You’ve heard about the “maker movement,” the geeks who’ve been rebooting America’s craft tradition. The same kind of movement is also happening in other countries, including Finland.
Wired writes that We Need a Fixer (Not Just a Maker) Movement. We need to use our maker skills to something new: We need to apply those maker skills to what we already own, giving broken devices a new lease on life. The spectacle of dead goods coming back to life isn’t just useful, it can be transformative: “It made me realize I didn’t need to buy new every time something breaks.”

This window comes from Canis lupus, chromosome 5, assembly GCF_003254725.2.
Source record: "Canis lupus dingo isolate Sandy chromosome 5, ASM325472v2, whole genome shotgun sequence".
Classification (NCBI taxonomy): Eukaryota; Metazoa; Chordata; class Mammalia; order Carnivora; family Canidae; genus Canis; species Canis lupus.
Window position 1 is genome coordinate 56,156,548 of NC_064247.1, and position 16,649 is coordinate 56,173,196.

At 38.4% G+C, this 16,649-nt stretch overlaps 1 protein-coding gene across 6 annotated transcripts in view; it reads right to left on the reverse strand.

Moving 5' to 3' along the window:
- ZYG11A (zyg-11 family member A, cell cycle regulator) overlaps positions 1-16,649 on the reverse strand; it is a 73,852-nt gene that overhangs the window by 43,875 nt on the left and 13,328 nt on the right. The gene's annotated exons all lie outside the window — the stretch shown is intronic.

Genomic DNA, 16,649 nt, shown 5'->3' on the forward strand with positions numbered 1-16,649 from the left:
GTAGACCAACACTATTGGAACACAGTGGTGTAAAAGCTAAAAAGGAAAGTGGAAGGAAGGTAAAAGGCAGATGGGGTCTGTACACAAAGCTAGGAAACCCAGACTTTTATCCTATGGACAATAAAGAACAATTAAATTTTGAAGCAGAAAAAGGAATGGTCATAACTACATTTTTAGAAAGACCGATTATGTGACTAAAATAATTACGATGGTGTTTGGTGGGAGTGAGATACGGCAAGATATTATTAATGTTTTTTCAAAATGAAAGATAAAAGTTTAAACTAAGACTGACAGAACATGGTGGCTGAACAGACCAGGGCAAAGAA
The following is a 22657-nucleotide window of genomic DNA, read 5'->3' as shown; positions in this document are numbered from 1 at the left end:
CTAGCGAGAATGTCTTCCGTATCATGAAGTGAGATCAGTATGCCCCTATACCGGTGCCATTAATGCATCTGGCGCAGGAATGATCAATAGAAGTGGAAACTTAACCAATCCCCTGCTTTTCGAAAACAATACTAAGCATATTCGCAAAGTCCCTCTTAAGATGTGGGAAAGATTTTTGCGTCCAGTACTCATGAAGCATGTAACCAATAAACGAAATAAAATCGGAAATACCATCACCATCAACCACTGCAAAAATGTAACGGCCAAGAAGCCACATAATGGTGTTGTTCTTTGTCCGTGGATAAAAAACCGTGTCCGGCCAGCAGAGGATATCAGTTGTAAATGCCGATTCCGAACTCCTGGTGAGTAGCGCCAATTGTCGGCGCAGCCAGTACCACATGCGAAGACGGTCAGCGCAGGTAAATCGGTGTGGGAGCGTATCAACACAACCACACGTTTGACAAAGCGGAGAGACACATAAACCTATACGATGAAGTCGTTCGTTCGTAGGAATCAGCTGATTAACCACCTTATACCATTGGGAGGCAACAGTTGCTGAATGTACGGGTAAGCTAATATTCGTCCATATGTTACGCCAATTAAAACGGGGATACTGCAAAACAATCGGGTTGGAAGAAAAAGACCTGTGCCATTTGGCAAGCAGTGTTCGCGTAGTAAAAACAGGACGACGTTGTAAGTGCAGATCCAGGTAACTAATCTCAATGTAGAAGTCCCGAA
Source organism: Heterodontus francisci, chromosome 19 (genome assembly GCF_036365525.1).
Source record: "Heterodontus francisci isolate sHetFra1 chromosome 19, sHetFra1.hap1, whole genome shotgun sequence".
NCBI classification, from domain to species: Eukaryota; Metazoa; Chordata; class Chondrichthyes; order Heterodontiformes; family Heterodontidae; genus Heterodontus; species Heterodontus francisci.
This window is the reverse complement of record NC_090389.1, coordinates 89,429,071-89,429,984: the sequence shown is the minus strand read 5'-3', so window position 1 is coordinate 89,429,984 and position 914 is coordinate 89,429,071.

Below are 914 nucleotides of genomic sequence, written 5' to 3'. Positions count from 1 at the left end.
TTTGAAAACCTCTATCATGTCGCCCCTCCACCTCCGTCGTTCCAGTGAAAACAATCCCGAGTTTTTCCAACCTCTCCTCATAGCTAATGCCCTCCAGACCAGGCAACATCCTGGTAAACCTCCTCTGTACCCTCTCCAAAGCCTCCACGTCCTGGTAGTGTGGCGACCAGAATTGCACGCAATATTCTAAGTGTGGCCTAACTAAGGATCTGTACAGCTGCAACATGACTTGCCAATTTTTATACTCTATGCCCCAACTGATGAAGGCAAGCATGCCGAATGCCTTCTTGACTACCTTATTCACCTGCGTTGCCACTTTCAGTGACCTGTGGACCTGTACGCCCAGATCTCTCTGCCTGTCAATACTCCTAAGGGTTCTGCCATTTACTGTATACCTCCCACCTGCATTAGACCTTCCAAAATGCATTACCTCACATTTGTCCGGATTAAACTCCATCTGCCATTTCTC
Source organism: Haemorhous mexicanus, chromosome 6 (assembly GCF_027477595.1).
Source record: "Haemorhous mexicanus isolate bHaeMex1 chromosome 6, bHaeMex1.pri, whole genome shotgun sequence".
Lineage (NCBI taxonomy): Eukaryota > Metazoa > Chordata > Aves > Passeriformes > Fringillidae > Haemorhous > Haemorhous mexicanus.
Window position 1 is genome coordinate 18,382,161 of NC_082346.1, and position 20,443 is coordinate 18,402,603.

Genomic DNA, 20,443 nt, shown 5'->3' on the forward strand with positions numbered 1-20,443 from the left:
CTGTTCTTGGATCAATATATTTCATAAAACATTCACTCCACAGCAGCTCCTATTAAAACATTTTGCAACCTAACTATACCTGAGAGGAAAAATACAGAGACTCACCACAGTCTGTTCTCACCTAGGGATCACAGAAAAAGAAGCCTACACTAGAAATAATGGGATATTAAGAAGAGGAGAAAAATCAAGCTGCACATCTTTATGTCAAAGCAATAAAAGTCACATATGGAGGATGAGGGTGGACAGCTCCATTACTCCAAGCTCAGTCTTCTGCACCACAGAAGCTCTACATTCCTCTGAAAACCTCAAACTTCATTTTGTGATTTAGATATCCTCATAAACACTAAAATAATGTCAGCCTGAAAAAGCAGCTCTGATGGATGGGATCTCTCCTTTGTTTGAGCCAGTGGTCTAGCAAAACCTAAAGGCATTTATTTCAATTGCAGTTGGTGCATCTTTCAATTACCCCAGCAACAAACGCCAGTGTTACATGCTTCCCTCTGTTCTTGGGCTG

We need, in short, a fixer movement. This would be a huge cultural shift. In the 20th century, U.S. firms aggressively promoted planned obsolescence, designing things to break. Buying new was was even once considered a patriotic duty in USA, but today e-waste has become one of the fastest-growing categories of refuse.
I have written on this topic earlier on my blog for example in About Things We Build and Fix article. I have also repaired many devices I have owned and even documented several cases on article at Archive for the ‘Repair’ Category (together with pointers to other repair related articles). I think a fixer movement would be a good idea to promote.